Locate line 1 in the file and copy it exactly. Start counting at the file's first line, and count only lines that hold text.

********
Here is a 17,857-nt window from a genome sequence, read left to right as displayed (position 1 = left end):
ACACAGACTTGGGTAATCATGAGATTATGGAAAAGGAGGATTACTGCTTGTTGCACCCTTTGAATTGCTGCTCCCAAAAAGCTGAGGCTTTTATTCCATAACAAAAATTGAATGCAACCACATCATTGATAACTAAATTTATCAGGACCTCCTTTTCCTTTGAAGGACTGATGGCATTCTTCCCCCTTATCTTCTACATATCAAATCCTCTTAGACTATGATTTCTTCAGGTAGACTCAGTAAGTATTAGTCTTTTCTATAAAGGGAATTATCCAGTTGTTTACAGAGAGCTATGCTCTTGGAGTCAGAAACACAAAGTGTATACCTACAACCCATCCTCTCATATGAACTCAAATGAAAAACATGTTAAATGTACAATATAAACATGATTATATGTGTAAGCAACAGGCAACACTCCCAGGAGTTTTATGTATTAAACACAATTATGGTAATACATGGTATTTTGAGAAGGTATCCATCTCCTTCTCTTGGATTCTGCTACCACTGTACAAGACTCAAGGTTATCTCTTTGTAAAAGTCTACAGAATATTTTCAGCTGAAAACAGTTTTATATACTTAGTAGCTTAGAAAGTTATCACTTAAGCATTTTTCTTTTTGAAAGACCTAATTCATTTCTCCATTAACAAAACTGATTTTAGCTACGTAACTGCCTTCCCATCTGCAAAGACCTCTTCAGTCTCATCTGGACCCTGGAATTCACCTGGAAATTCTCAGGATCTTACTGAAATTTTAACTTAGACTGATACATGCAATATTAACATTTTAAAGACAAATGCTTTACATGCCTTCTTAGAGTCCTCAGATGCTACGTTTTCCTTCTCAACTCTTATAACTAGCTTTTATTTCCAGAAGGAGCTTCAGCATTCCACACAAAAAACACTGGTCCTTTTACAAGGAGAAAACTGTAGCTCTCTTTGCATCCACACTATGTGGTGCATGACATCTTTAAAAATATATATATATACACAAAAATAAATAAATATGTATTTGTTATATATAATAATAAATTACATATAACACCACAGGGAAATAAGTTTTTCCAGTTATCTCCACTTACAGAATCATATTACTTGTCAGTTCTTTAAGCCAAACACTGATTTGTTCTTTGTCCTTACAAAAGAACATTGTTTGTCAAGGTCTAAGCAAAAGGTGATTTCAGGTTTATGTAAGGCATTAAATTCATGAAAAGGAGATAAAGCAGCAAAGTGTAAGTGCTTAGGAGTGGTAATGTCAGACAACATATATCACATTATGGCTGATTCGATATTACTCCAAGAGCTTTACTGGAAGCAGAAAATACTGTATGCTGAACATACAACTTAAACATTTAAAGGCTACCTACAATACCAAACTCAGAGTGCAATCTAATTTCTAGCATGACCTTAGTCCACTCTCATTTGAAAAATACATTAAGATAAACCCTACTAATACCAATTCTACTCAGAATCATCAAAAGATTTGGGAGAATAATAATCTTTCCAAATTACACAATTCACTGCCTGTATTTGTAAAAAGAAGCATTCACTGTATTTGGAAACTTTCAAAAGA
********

Here is a 17,857-nt window from a genome sequence, read left to right as displayed (position 1 = left end):